My wife is running for State Rep in the 149th Assembly District (http://kimhynes.smartcampaigns.com) . The Republican incumbent has been in office since 2000. She has never had a challenger. The last time a Democrat ran for the seat was in 1996. It will be a tough race, but it is a good start.

I would encourage everyone to think about running for office. Even if it is in state legislative races, Make Them Sweat.

Posted by: Aldon Hynes at April 11, 2004 09:17 PM | Permalink | Edit Comment | Delete Comment

Aldon, thanks for dropping by. I fully agree: There are many, many state and local races which we should also contest. I wanted to highlight Congress because RBH had a list handy and also because those are our most visible races. But obviously, it's a lot less daunting to start out on a lower level, so we should definitely focus some attention there as well.

I'd love to register MakeThemSweat.com (it's available) and use it to track races across the country which need candidates. I bet simply having this kind of information available would encourage more people to run for office. Unfortunately, I don't have the time for such a project - but I think it would truly be worthy.

Posted by: DavidNYC at April 12, 2004 12:18 AM | Permalink | Edit Comment | Delete Comment

I'm in the MI 6th, where Fred Upton is as yet unopposed. Several folks have taken a look at it and declined to run. I'm eager to volunteer for a candidate, but since I really don't want to serve in Congress, I can't honorably run myself. The guy who held up the standard last time does not want to go through another 70/30 whuppin, and I can't blame him.

I'm fully in favor of the MTS strategy; it's just hard to implement. There aren't that many folks eager for a chance to bang their head against a wall for six months.

Posted by: Mark at April 12, 2004 12:00 PM | Permalink | Edit Comment | Delete Comment

I'm fully in favor of the MTS strategy; it's just hard to implement. There aren't that many folks eager for a chance to bang their head against a wall for six months.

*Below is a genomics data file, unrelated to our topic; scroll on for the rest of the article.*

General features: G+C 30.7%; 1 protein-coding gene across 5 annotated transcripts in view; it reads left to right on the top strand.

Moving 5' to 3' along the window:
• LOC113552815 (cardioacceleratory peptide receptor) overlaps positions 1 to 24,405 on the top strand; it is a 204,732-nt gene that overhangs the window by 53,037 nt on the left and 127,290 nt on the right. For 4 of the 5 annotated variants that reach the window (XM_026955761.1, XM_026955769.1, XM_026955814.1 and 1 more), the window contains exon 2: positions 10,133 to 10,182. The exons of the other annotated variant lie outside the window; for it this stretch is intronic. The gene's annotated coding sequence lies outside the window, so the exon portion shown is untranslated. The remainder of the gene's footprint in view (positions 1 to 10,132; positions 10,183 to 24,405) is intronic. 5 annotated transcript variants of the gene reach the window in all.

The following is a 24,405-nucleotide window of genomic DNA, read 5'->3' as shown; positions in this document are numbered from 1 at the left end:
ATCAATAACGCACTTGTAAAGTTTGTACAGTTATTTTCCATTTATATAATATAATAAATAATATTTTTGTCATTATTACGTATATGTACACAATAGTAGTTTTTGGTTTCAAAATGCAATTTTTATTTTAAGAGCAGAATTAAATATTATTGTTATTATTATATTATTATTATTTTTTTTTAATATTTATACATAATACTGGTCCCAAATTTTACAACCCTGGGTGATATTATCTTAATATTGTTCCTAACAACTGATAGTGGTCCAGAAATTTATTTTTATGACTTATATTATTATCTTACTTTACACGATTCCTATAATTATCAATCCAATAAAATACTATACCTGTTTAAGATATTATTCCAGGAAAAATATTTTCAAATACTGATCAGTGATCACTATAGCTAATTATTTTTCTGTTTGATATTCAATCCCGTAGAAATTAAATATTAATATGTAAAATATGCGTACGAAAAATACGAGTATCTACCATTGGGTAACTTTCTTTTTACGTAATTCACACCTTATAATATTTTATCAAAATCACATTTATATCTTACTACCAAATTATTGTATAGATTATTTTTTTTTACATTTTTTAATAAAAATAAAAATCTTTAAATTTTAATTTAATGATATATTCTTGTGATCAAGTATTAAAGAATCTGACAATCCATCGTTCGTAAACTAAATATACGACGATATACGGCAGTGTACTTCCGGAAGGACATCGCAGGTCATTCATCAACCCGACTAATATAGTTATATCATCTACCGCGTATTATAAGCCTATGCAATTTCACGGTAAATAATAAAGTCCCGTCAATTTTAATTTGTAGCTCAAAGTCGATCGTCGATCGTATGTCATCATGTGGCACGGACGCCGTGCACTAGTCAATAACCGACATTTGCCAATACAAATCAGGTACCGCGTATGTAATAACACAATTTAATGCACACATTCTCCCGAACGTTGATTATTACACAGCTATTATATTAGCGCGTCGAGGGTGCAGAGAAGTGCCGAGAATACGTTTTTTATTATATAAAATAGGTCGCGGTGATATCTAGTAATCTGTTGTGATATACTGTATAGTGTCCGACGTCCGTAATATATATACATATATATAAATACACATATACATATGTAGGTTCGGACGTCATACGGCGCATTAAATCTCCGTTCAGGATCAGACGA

You may be right - but then again, I think there are a lot of people out there who've never even considered the possibility. I wouldn't be surprised if a lot of the "Democratic Wings" candidates hadn't previously considered running before either. If I were in such a district, I'd seriously consider it myself.

Posted by: DavidNYC at April 12, 2004 02:52 PM | Permalink | Edit Comment | Delete Comment

There are actually two people running in CT-5, Robert Marconi and Paul Vance. You can read an article about the race at http://www.zwire.com/site/news.cfm?newsid=10736986&BRD=1655&PAG=461&dept_id=13091&rfi=6 and see Marconi's website at

Posted by: Aldon Hynes at April 13, 2004 02:34 AM | Permalink | Edit Comment | Delete Comment

This is right on. Two years ago Melissa Bean jousted the Phil Crane windmill in the Illinois 8th. People are tired of his 35 years of doing absolutely nothing (except sending jobs overseas). Suddenly this year the New York Times says this is a seat we can take - even in a predominantly Republican district. Check out Melissa Bean at www.melissabean.com She can use everyone's support.

Posted by: IllinoisBirdWatcher at April 13, 2004 07:51 AM | Permalink | Edit Comment | Delete Comment

Utah's First district where Brian Watkins is running for congress was gerrymandered in order to create a safe seat for a Republican.

However, in an attempt to create three Republican districts by threatening incumbent Democrat Jim Matheson, the Republicans actually took R-type voters out Utah's First district and added D-type voters. The D-type voters are hopping mad (many strongly identify with Matheson and still consider that he is really their congressman).

We are hoping that what was meant as a Republican dirty trick will turn into a set-up for a Brian">http://http://www.brianforutah.com/">Brian Watkins victory.

Helpful hint: Look for situations where Republicans are getting greedy and trying to grab too much.

Posted by: Amy at April 14, 2004 07:03 PM | Permalink | Edit Comment | Delete Comment